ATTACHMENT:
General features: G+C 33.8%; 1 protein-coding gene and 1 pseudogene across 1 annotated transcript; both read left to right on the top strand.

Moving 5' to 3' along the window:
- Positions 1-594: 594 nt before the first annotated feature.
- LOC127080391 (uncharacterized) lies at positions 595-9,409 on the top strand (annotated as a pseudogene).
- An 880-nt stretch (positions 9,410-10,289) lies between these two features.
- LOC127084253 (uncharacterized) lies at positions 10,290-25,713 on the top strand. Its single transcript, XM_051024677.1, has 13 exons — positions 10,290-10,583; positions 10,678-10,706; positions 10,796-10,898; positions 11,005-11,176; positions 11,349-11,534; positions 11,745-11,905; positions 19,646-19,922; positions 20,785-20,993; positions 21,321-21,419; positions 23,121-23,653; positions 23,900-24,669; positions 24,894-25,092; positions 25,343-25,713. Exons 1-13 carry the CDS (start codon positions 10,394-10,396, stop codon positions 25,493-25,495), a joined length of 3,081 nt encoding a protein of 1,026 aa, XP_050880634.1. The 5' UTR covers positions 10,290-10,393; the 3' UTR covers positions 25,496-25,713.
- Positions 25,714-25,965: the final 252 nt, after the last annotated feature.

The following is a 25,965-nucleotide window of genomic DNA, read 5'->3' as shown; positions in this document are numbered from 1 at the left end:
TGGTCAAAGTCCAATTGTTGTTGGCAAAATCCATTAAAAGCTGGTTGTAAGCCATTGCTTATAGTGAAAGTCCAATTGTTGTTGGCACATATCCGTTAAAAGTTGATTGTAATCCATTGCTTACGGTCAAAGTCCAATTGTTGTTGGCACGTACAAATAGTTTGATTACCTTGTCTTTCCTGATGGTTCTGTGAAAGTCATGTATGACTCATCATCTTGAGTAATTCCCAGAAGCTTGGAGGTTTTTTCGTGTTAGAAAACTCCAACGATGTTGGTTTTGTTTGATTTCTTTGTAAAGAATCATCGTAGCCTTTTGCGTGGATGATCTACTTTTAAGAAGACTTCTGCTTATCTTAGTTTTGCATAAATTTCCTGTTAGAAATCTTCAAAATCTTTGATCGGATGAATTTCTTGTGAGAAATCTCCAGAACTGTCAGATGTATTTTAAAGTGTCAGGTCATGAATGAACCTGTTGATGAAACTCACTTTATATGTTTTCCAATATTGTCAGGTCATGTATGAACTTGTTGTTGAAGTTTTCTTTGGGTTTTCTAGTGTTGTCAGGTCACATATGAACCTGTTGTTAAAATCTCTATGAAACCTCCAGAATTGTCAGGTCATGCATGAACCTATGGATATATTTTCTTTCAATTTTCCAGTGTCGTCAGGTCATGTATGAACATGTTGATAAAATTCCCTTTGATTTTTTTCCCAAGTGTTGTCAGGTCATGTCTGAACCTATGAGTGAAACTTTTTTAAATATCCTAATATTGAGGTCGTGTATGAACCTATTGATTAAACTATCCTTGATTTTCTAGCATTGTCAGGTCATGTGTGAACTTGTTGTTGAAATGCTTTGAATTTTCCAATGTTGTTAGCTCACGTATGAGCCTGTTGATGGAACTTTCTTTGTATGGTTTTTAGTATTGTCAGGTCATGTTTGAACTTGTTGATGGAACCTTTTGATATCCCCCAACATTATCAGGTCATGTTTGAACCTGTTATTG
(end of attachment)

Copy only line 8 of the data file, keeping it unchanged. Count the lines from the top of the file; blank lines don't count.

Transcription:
The following is a 25,965-nucleotide window of genomic DNA, read 5'->3' as shown; positions in this document are numbered from 1 at the left end: